Lancaster, TX - A $2 million payout for the Lancaster schools superintendent remains in limbo as some trustees fight the buyout.  Lancaster ISD plans to give former Superintendent Elijah Granger the large severance package after the board agreed to buy out his contract.

But the three trustees who voted against the buyout sought a temporary restraining order that prevents the district from making the payment, their attorney said.

Board minority asks for temporary restraining order, attempting to halt buyout

The district did not provide the separation agreement detailing the payment, which trustees approved Nov. 9. The document was attached to court records.

The agreement showed Granger, 47, is set to receive $2,036,567, which represents the salary and benefits he would have earned through Oct. 28, 2025. Granger would stay on the Lancaster ISD payroll until Feb. 1 in the position of superintendent emeritus, according to the agreement, and have his attorney fees covered.

Granger and district officials did not return a request for comment on Wednesday.

The amount of the buyout would be a significant cost to Lancaster ISD, a small school district that enrolled roughly 7,500 students in 2019-20.

Texas docks state funds from districts that buy out superintendents with severance packages greater than one year’s salary and benefits, meaning LISD could lose an estimated $1.8 million during an economic downturn that is already straining school budgets across Texas. The district planned to receive $43.6 million from the state in 2020-21.

Board President Ellen Clark, who lost her bid for reelection in November, told The Dallas Morning News on Wednesday that trustees knew the state would penalize the district at such a high cost when they signed off on the separation agreement. Clark declined to make further comment on why the board carried out the separation but emphasized her support of Granger.

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Lancaster school trustees are fighting over a $2 million payout to outgoing superintendent Elijah Granger. Officials won't say why they suddenly bought out his contract, but some on the board say the money would be better spent on students.(Ashley Landis / Staff Photographer)

“It hurt me to do that, but it was the best thing to do,” Clark said, referencing her support of the buyout.

Trustee Carolyn Ann Morris, who voted against the buyout and was among those who filed for the restraining order, said the agreement would gravely impact the district and its children.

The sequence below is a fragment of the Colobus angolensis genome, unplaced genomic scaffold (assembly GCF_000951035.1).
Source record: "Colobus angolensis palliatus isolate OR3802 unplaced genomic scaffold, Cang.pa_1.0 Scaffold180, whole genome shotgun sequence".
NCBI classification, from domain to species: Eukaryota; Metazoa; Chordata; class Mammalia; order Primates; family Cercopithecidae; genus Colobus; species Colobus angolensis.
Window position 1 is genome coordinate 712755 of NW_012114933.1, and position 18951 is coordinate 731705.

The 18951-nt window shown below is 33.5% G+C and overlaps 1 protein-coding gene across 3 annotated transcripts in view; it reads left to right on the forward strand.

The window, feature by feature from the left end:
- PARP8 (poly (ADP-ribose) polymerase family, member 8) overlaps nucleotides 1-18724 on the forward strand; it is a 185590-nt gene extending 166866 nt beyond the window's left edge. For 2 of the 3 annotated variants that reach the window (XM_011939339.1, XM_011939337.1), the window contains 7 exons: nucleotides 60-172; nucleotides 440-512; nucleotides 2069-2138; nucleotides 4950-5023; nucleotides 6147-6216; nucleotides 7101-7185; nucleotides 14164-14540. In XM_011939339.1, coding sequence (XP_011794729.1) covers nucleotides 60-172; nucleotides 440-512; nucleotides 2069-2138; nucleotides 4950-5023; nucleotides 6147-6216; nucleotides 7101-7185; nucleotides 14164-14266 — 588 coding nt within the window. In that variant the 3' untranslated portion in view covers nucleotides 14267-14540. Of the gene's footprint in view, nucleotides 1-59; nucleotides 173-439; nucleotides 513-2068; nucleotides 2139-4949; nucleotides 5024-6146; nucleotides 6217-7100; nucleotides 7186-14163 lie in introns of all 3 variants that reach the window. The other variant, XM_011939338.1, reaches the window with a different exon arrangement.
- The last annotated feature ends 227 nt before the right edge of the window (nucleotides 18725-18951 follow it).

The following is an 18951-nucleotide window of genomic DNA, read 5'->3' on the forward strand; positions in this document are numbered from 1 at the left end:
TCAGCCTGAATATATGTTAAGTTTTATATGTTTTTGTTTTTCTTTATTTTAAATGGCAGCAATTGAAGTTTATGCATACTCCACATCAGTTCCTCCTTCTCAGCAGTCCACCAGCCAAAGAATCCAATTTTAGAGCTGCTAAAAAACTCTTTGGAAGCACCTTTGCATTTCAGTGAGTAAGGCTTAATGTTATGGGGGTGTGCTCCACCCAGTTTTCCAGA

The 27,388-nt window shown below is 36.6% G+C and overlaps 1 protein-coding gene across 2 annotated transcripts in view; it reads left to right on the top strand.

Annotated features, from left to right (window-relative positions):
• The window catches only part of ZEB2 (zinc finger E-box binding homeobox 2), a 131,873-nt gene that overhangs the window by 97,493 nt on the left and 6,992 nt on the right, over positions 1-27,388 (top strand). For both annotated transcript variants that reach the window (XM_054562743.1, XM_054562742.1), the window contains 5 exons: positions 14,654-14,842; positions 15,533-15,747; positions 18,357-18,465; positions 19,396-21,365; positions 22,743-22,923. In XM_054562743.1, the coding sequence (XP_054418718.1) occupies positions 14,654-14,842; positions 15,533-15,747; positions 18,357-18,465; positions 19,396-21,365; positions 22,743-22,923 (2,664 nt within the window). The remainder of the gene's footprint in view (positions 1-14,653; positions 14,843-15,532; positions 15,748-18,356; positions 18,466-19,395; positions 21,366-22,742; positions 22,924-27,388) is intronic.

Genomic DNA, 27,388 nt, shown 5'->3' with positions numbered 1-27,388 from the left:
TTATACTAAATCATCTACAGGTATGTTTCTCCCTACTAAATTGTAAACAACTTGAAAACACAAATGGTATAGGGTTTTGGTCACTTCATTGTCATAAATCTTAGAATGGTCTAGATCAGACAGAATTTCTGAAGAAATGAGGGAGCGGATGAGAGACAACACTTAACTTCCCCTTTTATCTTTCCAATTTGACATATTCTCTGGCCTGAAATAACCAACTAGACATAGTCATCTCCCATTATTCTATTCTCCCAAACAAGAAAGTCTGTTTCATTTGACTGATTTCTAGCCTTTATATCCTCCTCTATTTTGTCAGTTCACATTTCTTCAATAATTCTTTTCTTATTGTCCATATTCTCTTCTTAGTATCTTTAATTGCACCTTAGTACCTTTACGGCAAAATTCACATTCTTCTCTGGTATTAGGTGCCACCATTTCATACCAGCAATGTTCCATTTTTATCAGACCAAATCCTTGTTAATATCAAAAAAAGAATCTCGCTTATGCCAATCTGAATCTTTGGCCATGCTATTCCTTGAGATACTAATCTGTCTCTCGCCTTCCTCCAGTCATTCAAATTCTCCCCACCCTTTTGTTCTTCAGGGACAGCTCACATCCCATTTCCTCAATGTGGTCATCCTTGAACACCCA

The money would be better spent if it “would go back into the classroom, go back into teachers’ salary, could be utilized in our district to benefit the growth of our children,” Morris said. “Two million dollars, you could have put all of that in your special ed department.”

In court documents seeking a temporary restraining order, those opposing the buyout argued that the five years of salary left in Grangers’ contract is not owed to him and that the former superintendent should only be paid one year’s worth of salary and benefits, if anything.

It is unclear why trustees voted to buy out the superintendent’s contract less than two weeks after the board had extended Granger’s employment with LISD. The four trustees who supported the contract extension were Clark, LaRhonda Mays, Rhonda Davis and LaShonjia Harris.

LISD’s board voted to hire Granger as superintendent in January 2018. Prior to his hiring, Granger worked as a teacher, assistant principal, principal, and administrator in LISD and other districts.

It is not uncommon for Texas school boards to buy out superintendent contracts before their termination. However, Granger’s severance payment is exceptional in comparison to the average buyout payment from previous years. A 2018 legislative brief shows that among the 22 buyouts executed in 2017, the average payment was close to $139,000.

An agenda for a Thursday board meeting shows trustees will consider a budget amendment withdrawing $2.24 million from the district’s fund balance “to cover board agreement.”

The DMN Education Lab deepens the coverage and conversation about urgent education issues critical to the future of North Texas.

The DMN Education Lab is a community-funded journalism initiative, with support from The Communities Foundation of Texas, The Meadows Foundation, The Dallas Foundation, Southern Methodist University, Todd A. Williams Family Foundation, The Beck Group, Bobby and Lottye Lyle, and the Solutions Journalism Network. The Dallas Morning News retains full editorial control of the Education Lab’s journalism.

Source: Dallas Morning News